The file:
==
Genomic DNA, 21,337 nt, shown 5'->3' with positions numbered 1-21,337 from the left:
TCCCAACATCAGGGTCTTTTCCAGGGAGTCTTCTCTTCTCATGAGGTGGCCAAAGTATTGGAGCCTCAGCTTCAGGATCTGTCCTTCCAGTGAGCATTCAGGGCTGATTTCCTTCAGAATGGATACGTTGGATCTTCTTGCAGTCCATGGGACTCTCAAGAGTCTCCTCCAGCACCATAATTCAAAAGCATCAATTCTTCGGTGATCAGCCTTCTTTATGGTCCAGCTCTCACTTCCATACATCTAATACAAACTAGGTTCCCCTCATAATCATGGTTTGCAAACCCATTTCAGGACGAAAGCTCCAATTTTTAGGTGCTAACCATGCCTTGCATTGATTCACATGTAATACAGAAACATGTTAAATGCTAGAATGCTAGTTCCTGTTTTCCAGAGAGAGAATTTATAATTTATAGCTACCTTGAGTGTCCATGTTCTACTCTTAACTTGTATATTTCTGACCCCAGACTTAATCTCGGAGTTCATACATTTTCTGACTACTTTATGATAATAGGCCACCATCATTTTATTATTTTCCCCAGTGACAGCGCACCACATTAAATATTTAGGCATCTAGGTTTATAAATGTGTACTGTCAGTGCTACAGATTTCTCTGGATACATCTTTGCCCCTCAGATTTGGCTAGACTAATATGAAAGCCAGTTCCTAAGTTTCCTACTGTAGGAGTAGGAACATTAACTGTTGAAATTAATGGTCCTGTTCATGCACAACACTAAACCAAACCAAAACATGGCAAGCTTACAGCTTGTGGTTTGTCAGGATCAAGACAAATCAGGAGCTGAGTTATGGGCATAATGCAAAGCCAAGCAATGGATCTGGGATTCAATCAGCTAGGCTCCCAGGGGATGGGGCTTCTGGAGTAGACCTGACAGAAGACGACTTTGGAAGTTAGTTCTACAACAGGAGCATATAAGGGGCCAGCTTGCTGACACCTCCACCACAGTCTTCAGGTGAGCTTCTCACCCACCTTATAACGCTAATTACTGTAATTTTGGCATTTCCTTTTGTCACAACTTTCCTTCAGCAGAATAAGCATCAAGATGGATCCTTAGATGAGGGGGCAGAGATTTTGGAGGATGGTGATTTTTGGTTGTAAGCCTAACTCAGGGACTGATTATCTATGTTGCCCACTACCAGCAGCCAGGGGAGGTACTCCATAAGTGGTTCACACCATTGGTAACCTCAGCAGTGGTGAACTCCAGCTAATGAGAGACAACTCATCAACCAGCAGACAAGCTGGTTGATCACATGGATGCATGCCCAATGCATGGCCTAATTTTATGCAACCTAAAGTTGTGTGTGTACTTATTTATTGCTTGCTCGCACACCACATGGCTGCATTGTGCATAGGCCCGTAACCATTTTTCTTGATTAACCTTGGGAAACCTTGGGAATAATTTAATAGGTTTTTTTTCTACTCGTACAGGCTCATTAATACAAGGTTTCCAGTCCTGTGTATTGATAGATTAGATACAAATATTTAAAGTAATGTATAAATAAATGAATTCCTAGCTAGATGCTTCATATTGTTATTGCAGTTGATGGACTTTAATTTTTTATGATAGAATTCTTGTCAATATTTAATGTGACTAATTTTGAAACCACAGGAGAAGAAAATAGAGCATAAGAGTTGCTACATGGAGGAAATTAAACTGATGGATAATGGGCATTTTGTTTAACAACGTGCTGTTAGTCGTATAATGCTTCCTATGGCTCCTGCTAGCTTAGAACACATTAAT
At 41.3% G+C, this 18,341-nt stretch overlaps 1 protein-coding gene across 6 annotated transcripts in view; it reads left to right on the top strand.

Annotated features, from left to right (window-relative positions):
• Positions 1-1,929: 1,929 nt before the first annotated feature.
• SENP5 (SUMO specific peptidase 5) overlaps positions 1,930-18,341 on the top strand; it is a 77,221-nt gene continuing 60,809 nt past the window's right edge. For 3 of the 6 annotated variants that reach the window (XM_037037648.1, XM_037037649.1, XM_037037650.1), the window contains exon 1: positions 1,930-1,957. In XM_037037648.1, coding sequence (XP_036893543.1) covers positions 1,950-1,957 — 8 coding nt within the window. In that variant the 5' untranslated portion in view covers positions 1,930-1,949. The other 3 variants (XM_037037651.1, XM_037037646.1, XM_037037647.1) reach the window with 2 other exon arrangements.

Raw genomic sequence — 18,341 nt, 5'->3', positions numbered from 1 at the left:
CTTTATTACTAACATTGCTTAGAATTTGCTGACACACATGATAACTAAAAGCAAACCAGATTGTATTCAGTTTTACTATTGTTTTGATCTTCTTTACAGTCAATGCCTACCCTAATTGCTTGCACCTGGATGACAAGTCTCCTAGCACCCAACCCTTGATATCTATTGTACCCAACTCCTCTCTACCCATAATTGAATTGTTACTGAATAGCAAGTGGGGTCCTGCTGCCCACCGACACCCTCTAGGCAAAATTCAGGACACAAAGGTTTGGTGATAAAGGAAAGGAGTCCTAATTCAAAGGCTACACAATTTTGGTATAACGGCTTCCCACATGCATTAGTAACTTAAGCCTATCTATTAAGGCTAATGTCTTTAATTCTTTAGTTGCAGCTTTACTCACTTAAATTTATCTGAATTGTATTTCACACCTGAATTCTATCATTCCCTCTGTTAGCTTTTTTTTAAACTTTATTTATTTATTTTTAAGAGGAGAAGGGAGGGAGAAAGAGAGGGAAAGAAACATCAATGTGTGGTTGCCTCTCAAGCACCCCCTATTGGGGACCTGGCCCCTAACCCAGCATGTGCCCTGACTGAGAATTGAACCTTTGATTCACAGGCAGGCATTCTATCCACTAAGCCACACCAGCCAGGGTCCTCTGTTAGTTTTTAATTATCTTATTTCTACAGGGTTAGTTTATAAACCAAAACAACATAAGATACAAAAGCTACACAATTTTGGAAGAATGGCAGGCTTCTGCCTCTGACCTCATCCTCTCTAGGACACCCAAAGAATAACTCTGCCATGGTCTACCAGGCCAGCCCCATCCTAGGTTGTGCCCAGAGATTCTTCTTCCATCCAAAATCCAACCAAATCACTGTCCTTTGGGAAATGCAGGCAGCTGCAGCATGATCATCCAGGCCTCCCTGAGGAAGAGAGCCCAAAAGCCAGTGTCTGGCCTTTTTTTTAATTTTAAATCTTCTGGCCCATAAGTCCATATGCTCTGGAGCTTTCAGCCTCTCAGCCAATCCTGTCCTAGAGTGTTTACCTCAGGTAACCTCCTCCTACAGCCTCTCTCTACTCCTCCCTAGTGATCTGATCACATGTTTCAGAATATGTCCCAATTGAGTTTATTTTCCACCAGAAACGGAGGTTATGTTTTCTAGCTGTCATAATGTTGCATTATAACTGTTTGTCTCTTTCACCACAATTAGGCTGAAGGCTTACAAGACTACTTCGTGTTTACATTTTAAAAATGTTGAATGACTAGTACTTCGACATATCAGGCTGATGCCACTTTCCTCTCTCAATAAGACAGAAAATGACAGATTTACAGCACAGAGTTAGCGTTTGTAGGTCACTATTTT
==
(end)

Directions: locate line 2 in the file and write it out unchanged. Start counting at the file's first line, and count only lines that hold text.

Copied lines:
TCCCAACATCAGGGTCTTTTCCAGGGAGTCTTCTCTTCTCATGAGGTGGCCAAAGTATTGGAGCCTCAGCTTCAGGATCTGTCCTTCCAGTGAGCATTCAGGGCTGATTTCCTTCAGAATGGATACGTTGGATCTTCTTGCAGTCCATGGGACTCTCAAGAGTCTCCTCCAGCACCATAATTCAAAAGCATCAATTCTTCGGTGATCAGCCTTCTTTATGGTCCAGCTCTCACTTCCATACATCTAATACAAACTAGGTTCCCCTCATAATCATGGTTTGCAAACCCATTTCAGGACGAAAGCTCCAATTTTTAGGTGCTAACCATGCCTTGCATTGATTCACATGTAATACAGAAACATGTTAAATGCTAGAATGCTAGTTCCTGTTTTCCAGAGAGAGAATTTATAATTTATAGCTACCTTGAGTGTCCATGTTCTACTCTTAACTTGTATATTTCTGACCCCAGACTTAATCTCGGAGTTCATACATTTTCTGACTACTTTATGATAATAGGCCACCATCATTTTATTATTTTCCCCAGTGACAGCGCACCACATTAAATATTTAGGCATCTAGGTTTATAAATGTGTACTGTCAGTGCTACAGATTTCTCTGGATACATCTTTGCCCCTCAGATTTGGCTAGACTAATATGAAAGCCAGTTCCTAAGTTTCCTACTGTAGGAGTAGGAACATTAACTGTTGAAATTAATGGTCCTGTTCATGCACAACACTAAACCAAACCAAAACATGGCAAGCTTACAGCTTGTGGTTTGTCAGGATCAAGACAAATCAGGAGCTGAGTTATGGGCATAATGCAAAGCCAAGCAATGGATCTGGGATTCAATCAGCTAGGCTCCCAGGGGATGGGGCTTCTGGAGTAGACCTGACAGAAGACGACTTTGGAAGTTAGTTCTACAACAGGAGCATATAAGGGGCCAGCTTGCTGACACCTCCACCACAGTCTTCAGGTGAGCTTCTCACCCACCTTATAACGCTAATTACTGTAATTTTGGCATTTCCTTTTGTCACAACTTTCCTTCAGCAGAATAAGCATCAAGATGGATCCTTAGATGAGGGGGCAGAGATTTTGGAGGATGGTGATTTTTGGTTGTAAGCCTAACTCAGGGACTGATTATCTATGTTGCCCACTACCAGCAGCCAGGGGAGGTACTCCATAAGTGGTTCACACCATTGGTAACCTCAGCAGTGGTGAACTCCAGCTAATGAGAGACAACTCATCAACCAGCAGACAAGCTGGTTGATCACATGGATGCATGCCCAATGCATGGCCTAATTTTATGCAACCTAAAGTTGTGTGTGTACTTATTTATTGCTTGCTCGCACACCACATGGCTGCATTGTGCATAGGCCCGTAACCATTTTTCTTGATTAACCTTGGGAAACCTTGGGAATAATTTAATAGGTTTTTTTTCTACTCGTACAGGCTCATTAATACAAGGTTTCCAGTCCTGTGTATTGATAGATTAGATACAAATATTTAAAGTAATGTATAAATAAATGAATTCCTAGCTAGATGCTTCATATTGTTATTGCAGTTGATGGACTTTAATTTTTTATGATAGAATTCTTGTCAATATTTAATGTGACTAATTTTGAAACCACAGGAGAAGAAAATAGAGCATAAGAGTTGCTACATGGAGGAAATTAAACTGATGGATAATGGGCATTTTGTTTAACAACGTGCTGTTAGTCGTATAATGCTTCCTATGGCTCCTGCTAGCTTAGAACACATTAAT